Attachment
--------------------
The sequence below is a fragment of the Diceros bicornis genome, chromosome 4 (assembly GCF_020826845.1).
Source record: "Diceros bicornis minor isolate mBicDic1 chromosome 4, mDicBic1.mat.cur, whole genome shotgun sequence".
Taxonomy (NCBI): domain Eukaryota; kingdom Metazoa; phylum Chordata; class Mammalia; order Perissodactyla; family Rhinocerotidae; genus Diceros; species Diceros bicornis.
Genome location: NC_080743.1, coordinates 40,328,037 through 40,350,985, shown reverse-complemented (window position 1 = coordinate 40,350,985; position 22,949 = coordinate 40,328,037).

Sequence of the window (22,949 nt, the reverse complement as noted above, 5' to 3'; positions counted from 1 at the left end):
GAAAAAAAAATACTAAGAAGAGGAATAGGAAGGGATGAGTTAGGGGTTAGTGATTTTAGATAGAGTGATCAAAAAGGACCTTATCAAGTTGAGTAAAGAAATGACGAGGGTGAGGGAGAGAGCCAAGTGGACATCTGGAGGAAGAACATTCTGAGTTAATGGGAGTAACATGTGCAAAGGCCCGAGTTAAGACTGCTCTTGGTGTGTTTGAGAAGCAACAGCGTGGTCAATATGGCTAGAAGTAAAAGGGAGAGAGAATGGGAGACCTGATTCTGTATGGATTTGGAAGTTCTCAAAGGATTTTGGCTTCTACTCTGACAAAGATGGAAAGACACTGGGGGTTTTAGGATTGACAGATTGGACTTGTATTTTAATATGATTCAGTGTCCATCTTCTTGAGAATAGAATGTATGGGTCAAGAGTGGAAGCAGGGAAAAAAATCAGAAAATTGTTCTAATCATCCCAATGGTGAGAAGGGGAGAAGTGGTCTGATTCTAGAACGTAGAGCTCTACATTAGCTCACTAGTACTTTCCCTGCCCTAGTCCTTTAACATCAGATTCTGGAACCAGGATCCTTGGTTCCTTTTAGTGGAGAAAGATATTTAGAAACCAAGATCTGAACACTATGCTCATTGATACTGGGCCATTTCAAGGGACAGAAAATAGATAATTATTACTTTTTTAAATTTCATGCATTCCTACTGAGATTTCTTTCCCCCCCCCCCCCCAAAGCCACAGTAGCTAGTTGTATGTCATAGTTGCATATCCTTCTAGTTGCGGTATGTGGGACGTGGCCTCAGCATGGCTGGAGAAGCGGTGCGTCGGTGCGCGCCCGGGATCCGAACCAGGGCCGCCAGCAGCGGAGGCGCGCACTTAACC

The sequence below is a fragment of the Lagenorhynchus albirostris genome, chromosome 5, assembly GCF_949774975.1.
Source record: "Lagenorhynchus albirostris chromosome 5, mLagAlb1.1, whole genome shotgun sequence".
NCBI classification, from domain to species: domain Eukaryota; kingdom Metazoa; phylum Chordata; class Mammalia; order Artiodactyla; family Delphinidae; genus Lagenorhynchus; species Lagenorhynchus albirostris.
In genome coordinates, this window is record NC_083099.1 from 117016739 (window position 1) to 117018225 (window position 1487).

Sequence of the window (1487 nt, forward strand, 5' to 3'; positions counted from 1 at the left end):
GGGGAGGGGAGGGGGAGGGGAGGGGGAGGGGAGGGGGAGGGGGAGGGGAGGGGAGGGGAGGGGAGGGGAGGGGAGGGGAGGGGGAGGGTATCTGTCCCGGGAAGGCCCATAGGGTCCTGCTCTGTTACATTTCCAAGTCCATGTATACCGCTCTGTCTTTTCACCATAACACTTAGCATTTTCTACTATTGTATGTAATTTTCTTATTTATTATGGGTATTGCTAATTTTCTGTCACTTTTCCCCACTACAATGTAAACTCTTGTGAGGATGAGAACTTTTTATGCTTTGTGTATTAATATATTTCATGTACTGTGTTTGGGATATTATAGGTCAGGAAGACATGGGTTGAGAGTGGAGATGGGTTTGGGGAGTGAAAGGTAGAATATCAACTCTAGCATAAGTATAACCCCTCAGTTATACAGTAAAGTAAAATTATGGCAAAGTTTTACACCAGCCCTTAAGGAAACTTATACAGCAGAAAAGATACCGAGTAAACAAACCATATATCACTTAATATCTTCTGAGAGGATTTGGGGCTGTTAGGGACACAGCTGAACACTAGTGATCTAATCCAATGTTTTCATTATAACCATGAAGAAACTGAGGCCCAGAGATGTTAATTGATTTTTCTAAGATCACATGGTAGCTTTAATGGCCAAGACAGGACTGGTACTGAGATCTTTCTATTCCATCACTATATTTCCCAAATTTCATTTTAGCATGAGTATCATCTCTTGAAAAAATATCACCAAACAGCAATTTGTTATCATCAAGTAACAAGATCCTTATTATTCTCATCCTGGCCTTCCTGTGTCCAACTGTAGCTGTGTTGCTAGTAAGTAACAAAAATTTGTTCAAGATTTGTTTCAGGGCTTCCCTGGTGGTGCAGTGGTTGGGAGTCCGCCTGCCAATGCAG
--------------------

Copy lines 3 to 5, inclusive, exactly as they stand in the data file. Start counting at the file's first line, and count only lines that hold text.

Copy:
Taxonomy (NCBI): domain Eukaryota; kingdom Metazoa; phylum Chordata; class Mammalia; order Perissodactyla; family Rhinocerotidae; genus Diceros; species Diceros bicornis.
Genome location: NC_080743.1, coordinates 40,328,037 through 40,350,985, shown reverse-complemented (window position 1 = coordinate 40,350,985; position 22,949 = coordinate 40,328,037).

Sequence of the window (22,949 nt, the reverse complement as noted above, 5' to 3'; positions counted from 1 at the left end):